I think it's a bit ignorant to blame global warming for every weather extreme Geraldine of Manchester! We had floods nearby in Egham over 100 years ago that have yet to be repeated in severity. There have always been extremes of weather in the world, it's just that with 24-hour news TV carrying dramatic images around the globe we're more aware of them now.
Imagine what chaos 124ph winds would have caused in London!
Balamory visitors would hardly recognise Main Street with sandbags at the doors and the water invading the properties. In upper Tobermory the winds were tremendous - it was really scary to feel the whole house shaking. The doors of one shed were blown away (the contents must be liberally distributed over the town), shrubs uprooted and a large branch hit another shed. But there's others much worse off.
We had flooding Friday night along with the high winds. Keswick was cut off for a time with flooding and fallen trees. It's nothing compared with the suffering of the people of Asia. My sympathy to the families of those who've been killed in the storms.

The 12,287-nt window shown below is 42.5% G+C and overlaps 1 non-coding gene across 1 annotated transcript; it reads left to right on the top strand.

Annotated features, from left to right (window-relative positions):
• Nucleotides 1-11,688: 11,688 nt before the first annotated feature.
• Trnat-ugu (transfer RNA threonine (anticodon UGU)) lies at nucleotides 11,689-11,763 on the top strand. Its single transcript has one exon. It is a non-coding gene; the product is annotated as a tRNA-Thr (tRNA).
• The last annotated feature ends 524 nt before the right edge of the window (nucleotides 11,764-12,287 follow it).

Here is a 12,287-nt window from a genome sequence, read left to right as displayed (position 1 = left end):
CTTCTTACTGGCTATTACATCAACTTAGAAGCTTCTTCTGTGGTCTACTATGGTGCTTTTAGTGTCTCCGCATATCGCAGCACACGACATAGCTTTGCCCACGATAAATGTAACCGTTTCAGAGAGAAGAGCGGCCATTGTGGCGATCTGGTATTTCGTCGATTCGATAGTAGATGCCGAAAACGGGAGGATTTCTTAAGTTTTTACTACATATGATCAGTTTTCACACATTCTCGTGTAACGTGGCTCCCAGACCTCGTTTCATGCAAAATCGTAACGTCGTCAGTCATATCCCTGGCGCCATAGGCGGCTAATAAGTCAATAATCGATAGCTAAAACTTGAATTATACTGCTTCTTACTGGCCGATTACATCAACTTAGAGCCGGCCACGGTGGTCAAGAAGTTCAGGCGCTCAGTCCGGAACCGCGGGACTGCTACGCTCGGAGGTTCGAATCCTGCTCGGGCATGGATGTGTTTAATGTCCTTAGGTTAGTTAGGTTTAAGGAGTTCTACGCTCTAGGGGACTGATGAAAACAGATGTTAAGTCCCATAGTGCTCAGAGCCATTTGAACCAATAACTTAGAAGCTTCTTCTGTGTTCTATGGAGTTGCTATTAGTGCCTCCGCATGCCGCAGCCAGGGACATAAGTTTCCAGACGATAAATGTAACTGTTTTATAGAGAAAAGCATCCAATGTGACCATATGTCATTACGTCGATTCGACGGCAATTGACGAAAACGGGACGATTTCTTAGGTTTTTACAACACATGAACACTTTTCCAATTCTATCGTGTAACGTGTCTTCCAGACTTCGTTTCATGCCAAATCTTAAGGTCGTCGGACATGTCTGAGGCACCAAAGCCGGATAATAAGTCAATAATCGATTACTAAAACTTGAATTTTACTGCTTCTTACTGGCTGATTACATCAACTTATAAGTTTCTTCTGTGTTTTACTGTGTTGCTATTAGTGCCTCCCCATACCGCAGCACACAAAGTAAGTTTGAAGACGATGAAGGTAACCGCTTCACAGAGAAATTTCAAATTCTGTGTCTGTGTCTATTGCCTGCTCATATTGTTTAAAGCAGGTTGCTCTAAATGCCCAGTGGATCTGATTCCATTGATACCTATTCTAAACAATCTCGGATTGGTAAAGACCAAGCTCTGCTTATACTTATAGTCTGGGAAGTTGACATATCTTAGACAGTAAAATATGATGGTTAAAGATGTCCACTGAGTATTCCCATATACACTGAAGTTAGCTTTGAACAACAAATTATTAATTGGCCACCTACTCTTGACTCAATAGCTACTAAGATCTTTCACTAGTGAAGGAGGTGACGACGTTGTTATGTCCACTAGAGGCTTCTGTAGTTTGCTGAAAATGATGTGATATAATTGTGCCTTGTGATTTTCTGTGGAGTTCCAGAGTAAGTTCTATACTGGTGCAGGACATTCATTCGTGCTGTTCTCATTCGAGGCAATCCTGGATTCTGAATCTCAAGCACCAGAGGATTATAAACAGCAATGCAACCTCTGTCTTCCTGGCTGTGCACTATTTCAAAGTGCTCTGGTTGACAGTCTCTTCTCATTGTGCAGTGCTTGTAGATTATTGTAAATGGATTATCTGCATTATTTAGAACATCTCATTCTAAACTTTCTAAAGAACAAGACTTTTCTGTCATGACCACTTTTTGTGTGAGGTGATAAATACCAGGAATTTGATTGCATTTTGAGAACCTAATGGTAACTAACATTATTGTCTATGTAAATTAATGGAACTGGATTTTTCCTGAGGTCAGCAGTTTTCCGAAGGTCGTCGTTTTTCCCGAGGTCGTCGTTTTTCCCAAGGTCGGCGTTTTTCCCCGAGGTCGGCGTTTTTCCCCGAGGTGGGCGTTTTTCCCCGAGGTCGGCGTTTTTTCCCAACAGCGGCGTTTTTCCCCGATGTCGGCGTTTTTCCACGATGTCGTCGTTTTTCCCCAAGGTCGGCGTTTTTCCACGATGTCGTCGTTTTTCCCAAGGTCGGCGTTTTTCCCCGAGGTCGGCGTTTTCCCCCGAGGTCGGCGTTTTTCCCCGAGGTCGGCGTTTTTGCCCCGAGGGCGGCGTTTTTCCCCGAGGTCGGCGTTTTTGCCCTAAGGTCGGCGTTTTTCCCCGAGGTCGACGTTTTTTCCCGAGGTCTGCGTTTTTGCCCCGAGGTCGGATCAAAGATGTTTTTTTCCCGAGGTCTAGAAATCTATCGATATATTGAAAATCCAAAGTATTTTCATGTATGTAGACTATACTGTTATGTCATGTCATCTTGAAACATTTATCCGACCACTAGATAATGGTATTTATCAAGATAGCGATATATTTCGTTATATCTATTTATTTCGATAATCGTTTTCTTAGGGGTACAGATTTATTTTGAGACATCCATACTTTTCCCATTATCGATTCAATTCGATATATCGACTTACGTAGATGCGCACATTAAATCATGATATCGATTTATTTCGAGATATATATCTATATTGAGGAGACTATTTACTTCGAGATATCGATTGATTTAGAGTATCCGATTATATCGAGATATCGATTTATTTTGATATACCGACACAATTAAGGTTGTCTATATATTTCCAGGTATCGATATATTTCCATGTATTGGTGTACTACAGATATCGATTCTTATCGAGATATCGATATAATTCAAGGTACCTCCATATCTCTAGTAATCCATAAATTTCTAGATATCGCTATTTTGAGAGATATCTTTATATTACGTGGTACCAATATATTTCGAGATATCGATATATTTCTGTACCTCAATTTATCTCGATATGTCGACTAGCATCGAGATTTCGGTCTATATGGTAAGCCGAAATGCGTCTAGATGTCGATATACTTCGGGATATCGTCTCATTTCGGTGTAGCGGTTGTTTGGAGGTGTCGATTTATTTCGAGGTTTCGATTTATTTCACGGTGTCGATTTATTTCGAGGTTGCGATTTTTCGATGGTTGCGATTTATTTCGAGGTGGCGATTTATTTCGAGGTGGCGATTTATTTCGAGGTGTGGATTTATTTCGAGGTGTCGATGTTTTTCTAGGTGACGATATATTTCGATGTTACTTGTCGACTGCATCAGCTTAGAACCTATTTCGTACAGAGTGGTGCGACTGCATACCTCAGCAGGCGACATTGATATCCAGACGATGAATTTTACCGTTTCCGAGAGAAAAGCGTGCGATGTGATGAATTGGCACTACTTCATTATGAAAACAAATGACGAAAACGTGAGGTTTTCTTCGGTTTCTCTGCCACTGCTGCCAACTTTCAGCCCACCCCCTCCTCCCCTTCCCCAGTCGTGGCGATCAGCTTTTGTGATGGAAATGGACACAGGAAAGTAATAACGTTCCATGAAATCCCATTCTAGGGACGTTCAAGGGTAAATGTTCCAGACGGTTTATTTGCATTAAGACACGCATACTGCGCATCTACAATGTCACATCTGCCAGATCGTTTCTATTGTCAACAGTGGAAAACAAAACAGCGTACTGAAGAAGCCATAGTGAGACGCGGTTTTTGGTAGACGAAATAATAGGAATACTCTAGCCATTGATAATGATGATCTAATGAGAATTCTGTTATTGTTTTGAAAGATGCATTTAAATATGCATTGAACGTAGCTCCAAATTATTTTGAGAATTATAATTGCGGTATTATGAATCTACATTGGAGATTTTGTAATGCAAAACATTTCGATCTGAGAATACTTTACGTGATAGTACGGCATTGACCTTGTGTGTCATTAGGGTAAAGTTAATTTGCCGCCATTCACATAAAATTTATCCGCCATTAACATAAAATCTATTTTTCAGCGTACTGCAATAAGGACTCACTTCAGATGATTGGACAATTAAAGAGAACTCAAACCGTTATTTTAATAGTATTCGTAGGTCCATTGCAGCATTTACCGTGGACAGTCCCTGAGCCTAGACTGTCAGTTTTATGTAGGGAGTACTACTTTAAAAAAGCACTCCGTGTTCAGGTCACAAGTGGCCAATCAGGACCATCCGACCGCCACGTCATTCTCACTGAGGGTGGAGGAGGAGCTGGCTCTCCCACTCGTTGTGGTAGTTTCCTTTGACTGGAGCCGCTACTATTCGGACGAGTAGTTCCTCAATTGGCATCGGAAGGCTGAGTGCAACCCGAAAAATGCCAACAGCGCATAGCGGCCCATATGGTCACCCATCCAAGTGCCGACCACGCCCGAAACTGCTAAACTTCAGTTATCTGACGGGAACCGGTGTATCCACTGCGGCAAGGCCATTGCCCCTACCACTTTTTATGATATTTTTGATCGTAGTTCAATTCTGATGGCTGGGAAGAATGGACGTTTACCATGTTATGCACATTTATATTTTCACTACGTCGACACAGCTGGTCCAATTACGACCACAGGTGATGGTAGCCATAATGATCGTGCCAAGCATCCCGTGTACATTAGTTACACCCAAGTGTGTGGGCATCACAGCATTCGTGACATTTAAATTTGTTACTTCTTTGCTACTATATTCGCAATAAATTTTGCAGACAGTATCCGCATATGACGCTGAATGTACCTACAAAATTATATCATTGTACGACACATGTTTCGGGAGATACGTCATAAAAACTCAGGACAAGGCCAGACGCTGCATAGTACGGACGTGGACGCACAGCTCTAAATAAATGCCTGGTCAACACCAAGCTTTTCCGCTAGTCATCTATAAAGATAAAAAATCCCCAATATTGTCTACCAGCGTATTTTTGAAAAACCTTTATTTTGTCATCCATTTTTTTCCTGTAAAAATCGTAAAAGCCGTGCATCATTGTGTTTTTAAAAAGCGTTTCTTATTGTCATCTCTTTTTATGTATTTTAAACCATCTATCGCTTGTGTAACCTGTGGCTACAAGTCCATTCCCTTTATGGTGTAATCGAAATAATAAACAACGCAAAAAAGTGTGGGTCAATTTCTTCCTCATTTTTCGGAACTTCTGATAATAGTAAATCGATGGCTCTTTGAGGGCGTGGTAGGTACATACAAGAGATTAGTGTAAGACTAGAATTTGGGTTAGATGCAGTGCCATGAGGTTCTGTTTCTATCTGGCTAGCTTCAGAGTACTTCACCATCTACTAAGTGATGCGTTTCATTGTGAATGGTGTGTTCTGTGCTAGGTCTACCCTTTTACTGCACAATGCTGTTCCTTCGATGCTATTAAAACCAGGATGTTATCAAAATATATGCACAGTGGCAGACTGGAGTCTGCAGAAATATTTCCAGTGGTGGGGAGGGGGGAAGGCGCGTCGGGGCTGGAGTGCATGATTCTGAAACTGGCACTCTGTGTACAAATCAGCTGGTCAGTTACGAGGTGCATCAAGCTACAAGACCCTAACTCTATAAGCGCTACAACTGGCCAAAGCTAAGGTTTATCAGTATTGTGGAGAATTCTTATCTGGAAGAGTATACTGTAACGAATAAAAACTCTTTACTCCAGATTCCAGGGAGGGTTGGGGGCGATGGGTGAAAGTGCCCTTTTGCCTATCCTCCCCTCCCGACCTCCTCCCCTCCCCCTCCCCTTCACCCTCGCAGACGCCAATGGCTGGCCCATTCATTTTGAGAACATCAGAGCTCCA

Dave, Keswick, Cumbria
Worst winds for at least 15 years last night. The North West of Skye is devastated - between 50 and 75% of all building have structural damage - ranging from missing slates to whole roofs off, and demolished outbuilding. We still have no electricity supply. And to top that, the water supply is running out, as no electricity for the pumps. Most roads are now clear, but whole forestry plantations have been flattened. Was a very scary night and a miracle more people have not been hurt.
Martyn Bradshaw, Dunvegan, Isle of Skye
I drove past Carlisle on the M6 on Saturday. I counted 12 articulated lorries on their side on the hard shoulder and grass verge.
Charles Moore, Edinburgh
Considering the amount of warning we had for this weather, why were lorries and other high-sided vehicles still travelling during the storms? Surely we must look at the responsibility (or lack of) of these drivers and/or their bosses for sending them out knowing full well the wind was going to be so extreme? I know people have deadlines and wages to earn, but this has been a life and (unfortunately) death situation - nothing can be worth the loss of life for the sake of waiting a few days, surely.
Peter, Tunbridge Wells, Kent
The storms have been pretty bad here, too. I've lost electricity supply twice in the last four days, although only for a few hours. I live near the top of a hill in a semi-rural area, and last night I watched a huge oak tree on the top of the hill being hit so hard by the wind that it fell over. Terrifying, yet fascinating.
Mo C, Durham, UK